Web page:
A miserable afternoon followed with me arguing sporadically that I had given my word  to Joan Sutton and her career had included such positives as "dressing" performers for CFTO, which was Bassett/Tely owned. I refused to cancel my job offer. I ended up telephoning Mary to say that my success after only 10 years out of university had just crashed and burned over an Italian lunch. 
By some miracle, Creighton and Agnew finally conceded. Any joy I felt was tempered by a phone call from Doug Bassett demanding whether I knew when I hired this Sutton that the person promised the job was his wife's best friend.
I said I did, figuring I might as well go down with all guns blazing. There was a long pause, and Bassett sighed that I would get away with it "this time."
For some reason. I was running the City Desk when Joan came in on the Sunday night before she started work and gave me her first feature, about the great difficulty women had because clothing sizes were not uniform. You had to know that this company's sizes were all larger than that company's sizes.
I read it through with Joan waiting anxiously. I said it was fine. Indeed we used it as a spread three days later. 
So I should have known right then Joan Sutton Straus was going to become one of Canada's best-known journalists because she was so driven to excellence that she wrote her first printed article before she even was on the payroll.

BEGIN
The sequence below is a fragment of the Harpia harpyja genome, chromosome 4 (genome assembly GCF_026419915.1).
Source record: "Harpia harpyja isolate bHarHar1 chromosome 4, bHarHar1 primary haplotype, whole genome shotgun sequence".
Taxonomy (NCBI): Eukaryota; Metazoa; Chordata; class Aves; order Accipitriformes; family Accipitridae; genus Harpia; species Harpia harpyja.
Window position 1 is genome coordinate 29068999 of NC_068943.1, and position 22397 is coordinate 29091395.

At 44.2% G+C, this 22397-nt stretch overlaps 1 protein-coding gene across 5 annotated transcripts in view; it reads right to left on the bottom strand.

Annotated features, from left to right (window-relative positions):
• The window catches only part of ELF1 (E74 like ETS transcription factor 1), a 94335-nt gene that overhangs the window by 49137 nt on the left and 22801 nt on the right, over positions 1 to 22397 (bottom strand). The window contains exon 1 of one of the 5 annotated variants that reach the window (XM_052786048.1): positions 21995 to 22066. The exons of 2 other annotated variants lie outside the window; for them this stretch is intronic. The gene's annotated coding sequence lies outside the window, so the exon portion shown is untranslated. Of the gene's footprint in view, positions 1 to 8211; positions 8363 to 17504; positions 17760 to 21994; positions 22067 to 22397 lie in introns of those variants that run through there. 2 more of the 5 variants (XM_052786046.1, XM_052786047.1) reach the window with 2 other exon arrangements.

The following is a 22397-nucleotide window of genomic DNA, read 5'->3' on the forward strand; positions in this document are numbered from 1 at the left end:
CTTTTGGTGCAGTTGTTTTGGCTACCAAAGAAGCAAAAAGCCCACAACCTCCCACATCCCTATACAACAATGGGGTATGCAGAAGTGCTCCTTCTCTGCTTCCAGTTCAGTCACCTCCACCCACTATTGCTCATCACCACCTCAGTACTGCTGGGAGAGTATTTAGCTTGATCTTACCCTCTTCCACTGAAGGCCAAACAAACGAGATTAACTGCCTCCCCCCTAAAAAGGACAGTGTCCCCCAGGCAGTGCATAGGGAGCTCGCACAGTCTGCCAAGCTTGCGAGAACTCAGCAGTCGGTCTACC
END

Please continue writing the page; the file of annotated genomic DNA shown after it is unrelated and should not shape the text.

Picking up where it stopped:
Ironically, considering her hiring, Creighton finally made her a key insider and she was one of the 62 known as Day Oners who started the Sun when the Bassetts finally sold the Tely out from underneath us. 
An account of Joan's life would be a good book (maybe even a bodice ripper) because she has been a beauty queen finalist, model, columnist and government insider. She knew all about the city and province and the secrets of famous people were familiar to her. She organized an intimate memorial service in a Beth Tzedec chapel one afternoon and I sat with a former veteran premier and flamboyant attorney general listening to an eulogy from one of our most famous diplomats.
This honour is just another recognition for a grand lady who has had a great life. The tales she could still tell.